State agency collecting address data

NASHUA – State officials may be seen cruising around the city collecting address information to have an accurate geographic representation of the community in an effort to ensure the most efficient and timely emergency response service, including Nashua.

The New Hampshire Division of Emergency Services and Communications is in the process of collecting data to provide updated information on all roads and structures. This is why the DESC wants Nashua residents to be aware of this process. When New Hampshire residents and visitors call 911, DESC’s goal is to provide them with immediate emergency assistance. They believe collecting this information will help them do that.

“We are looking to collect 30,000 to 35,000 addresses in this project,” DESC IT Manager Matt White said on behalf on the information being collected in Nashua.

White said crews began collecting data on March 4. He said representatives drive around and identify points for GPS. He said any point that emergency responders can get to is a location they are trying to collect.

Division representatives out collecting information are driving white sport utility vehicles that are clearly marked with a state seal logo, and an amber light on the roof. However, personnel may also collect this information by walking the streets in order to properly map the entrances and unit designations for multi-unit buildings.

Representatives should also be easy to spot, as they will be displaying state of New Hampshire badges featuring their names and titles. They will also be wearing fluorescent vests identifying them, while they will have business cards featuring DESC mapping unit contact information.

“Currently, we have two field crews and each field crew has two people,” White said.

He said while one crew member is driving, the passenger is adding in the address points into a computer.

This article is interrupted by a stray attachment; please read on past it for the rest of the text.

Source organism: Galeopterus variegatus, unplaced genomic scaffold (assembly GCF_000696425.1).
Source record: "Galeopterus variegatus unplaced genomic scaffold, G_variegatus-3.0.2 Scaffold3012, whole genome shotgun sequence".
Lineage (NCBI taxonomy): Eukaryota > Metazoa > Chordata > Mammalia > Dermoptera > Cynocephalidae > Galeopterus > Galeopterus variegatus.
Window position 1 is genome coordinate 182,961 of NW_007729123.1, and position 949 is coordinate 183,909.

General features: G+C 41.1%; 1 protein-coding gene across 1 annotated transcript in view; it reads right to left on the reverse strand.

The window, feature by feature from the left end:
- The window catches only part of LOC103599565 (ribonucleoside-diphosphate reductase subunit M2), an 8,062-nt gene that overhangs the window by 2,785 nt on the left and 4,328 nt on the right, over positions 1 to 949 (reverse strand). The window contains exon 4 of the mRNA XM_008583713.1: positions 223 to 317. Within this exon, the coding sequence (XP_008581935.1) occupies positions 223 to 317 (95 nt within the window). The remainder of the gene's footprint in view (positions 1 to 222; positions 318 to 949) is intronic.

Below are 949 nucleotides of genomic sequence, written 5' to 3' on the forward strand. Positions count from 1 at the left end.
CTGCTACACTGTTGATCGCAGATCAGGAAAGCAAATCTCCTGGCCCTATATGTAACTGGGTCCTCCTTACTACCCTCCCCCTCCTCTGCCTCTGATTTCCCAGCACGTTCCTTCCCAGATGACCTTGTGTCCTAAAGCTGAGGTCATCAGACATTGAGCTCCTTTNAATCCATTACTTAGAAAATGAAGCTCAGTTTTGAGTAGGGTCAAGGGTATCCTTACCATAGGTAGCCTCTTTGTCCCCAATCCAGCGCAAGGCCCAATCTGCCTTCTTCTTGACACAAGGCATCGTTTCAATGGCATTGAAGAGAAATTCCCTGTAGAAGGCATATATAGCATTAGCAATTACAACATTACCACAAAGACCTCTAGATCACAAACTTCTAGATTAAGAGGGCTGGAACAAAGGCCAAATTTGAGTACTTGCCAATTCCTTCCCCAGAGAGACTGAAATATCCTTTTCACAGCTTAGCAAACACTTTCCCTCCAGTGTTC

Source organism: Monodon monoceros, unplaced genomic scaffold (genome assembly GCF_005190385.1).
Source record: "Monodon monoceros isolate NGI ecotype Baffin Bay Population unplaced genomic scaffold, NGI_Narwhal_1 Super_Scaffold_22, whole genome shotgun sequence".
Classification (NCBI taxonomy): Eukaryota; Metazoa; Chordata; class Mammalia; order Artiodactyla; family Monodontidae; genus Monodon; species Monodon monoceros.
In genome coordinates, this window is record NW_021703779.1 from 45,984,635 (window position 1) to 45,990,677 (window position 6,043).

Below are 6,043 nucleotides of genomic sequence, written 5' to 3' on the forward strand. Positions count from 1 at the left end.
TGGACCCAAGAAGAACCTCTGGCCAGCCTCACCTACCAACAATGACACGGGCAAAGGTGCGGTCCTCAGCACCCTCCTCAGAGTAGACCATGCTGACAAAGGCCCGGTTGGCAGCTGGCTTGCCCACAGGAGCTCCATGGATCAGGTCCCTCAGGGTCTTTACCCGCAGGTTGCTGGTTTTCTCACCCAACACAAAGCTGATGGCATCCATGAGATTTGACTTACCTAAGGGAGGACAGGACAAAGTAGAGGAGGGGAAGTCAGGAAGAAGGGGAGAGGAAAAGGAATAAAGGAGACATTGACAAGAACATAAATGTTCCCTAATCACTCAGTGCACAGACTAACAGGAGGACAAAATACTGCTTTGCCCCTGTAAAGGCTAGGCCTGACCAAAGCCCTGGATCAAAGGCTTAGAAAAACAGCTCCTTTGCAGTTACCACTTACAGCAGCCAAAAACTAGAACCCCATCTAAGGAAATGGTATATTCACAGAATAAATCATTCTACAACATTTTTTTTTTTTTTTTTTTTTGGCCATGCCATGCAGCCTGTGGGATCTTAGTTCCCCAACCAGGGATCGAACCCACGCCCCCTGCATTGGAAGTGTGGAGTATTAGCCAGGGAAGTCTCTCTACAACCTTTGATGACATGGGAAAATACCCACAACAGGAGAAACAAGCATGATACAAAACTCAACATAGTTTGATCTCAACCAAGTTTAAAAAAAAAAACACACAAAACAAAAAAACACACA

All address information collected will be sent to the DESC main office in Concord for processing. Later, the city will receive an updated set of maps and digital data. DESC estimates it will take up to seven months to complete the data collection, especially since there are urban areas to cover.

Field representatives will talk to liaisons from towns and cities to review and make sure everything adds up correctly for approval. He said this is done because there are times when discrepancies arise from what city officials believe they have, compared to what was actually found out in the field.

White said the process began in the more remote, underserved areas of the state.

“It has been a 15-year project to visit every address, and every road in the state,” White said.

Additionally, anytime a town or city implements a new roadway or address, a crew moves to collect information on it. He said throughout the state, there are 654,000 addresses collected. After work is complete in Nashua, White said the only cities left in which to collect information will be Concord and Portsmouth.

Adam Urquhart may be contacted at 594-1206, or at